While delivering a session at the Writer’s Digest Conference (read this very kind & generous recap from George Davis!), I mentioned a few ways that writers can waste their time:
- By not submitting your best work to commercial publishers or agents
- By publishing your work digitally when your audience wants print (or vice versa)
- By self-publishing when no one is listening
Since that weekend, I’ve been digging deeper into these ideas, and am developing an article for Writer’s Digest on when and how revise your publication strategy.
And now, being at AWP, many other ideas are bubbling to the surface. Here are a few thoughts sticking in my mind that I’ll address soon (in one venue or another!):
- Traditionally, a significant obstacle for literary publishing has been the cost of print publication. Digital tech now changes that dramatically and offers advantages—for emerging writers to get their start, and for established
writers to experiment with things they haven’t done before.
Yet even for the literary world, everyone is still trying to figure out where the revenue with digital is.
I do wonder if we might be entering an era when we can’t expect to find revenue with certain types of work/publications—or at certain stages of authors’ careers.
In a recent interview, Francis Ford Coppola said, “You have to remember that
it’s only a few hundred years, if that much, that artists are working
with money. Artists never got money. Artists had a patron … as we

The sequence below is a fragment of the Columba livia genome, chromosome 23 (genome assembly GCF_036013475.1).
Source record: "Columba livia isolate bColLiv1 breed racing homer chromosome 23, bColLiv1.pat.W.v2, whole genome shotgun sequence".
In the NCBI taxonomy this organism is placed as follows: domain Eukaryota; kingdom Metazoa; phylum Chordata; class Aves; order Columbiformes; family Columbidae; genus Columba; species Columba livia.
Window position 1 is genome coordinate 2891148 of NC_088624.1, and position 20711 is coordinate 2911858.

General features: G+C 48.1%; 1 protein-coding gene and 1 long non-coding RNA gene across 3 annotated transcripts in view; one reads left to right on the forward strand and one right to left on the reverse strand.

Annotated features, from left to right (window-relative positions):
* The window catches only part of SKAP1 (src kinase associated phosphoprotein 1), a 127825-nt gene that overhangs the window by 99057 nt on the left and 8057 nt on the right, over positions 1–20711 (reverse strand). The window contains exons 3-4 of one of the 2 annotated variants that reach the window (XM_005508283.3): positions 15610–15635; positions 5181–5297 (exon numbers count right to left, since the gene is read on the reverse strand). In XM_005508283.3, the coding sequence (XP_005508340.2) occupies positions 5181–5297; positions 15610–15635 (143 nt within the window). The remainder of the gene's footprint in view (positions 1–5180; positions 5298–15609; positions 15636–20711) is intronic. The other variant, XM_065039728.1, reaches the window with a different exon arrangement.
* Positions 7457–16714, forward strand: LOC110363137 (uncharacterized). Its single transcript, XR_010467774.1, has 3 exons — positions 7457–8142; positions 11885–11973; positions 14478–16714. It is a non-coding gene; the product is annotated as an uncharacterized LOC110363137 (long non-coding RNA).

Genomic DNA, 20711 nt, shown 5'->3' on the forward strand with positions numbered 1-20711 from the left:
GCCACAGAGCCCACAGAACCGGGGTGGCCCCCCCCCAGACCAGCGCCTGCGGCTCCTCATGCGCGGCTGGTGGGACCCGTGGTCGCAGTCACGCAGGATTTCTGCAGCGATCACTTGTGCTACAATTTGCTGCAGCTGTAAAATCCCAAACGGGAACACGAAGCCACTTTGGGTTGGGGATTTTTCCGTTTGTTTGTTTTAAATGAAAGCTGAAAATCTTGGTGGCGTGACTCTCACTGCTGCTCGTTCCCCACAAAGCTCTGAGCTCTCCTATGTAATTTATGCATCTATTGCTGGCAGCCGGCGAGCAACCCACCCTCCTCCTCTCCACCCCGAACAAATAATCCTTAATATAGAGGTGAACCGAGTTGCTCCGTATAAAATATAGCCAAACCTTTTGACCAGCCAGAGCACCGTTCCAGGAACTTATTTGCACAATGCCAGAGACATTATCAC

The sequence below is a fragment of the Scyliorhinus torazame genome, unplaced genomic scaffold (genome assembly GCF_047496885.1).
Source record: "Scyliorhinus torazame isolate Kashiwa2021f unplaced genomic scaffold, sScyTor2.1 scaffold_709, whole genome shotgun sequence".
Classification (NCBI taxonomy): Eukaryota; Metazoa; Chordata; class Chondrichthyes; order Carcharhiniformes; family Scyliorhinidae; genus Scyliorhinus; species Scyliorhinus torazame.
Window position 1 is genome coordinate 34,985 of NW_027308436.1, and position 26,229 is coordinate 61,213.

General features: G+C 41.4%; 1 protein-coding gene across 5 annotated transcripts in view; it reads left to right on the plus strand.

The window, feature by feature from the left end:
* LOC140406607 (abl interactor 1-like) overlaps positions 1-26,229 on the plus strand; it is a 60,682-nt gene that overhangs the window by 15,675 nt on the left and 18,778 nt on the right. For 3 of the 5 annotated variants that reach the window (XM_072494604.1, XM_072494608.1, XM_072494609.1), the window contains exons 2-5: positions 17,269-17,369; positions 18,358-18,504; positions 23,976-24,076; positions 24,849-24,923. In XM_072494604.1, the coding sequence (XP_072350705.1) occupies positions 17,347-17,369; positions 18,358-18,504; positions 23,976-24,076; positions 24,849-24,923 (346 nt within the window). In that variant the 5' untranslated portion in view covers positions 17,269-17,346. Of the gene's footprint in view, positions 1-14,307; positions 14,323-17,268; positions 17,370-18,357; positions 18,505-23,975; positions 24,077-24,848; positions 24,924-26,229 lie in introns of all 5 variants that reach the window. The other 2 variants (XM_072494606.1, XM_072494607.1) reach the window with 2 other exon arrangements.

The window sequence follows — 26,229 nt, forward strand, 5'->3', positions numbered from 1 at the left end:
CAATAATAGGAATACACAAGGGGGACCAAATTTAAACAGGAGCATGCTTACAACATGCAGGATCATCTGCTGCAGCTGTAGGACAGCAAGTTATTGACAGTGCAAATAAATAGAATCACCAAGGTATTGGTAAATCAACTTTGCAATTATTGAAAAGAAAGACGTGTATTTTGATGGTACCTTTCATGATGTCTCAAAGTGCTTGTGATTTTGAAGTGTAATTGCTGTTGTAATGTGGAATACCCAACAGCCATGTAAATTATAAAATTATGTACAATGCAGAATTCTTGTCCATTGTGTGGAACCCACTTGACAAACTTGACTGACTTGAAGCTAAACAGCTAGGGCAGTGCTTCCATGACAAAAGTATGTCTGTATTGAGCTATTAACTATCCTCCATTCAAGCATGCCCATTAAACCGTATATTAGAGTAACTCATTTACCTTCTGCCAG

enter into a new age, maybe art will be free. … Who says artists have to make money?”
- Technology now allows for affordable & amazing multimedia collaborations, and it takes us back to roots of oral storytelling, and literature’s relationship with oral storytelling.
Many people in publishing are getting very excited about this kind of innovation. And I’ve been offering exhortations here on this blog (and at events): Experiment. Think beyond the book. Stop seeing the book as the end-all, be-all. It’s one facet of a career, not the goal.
But I’ve also realized I have to be more measured in my advice. Maybe it’s not OK to jump right in. Maybe it’s best to know (at least) what you want to say—as Christina Katz would advise!—and to ask: Who is listening here? Or how will I connect with the people who will listen?
It’s OK to experiment. But be honest with yourself about what you envision happening once you’ve finished the experiment. Where do you want, expect, or hope to be? Just because you used a new tool, or thought outside the box, doesn’t mean the readers will come.
(Pictured above: Nath Jones & me at AWP!)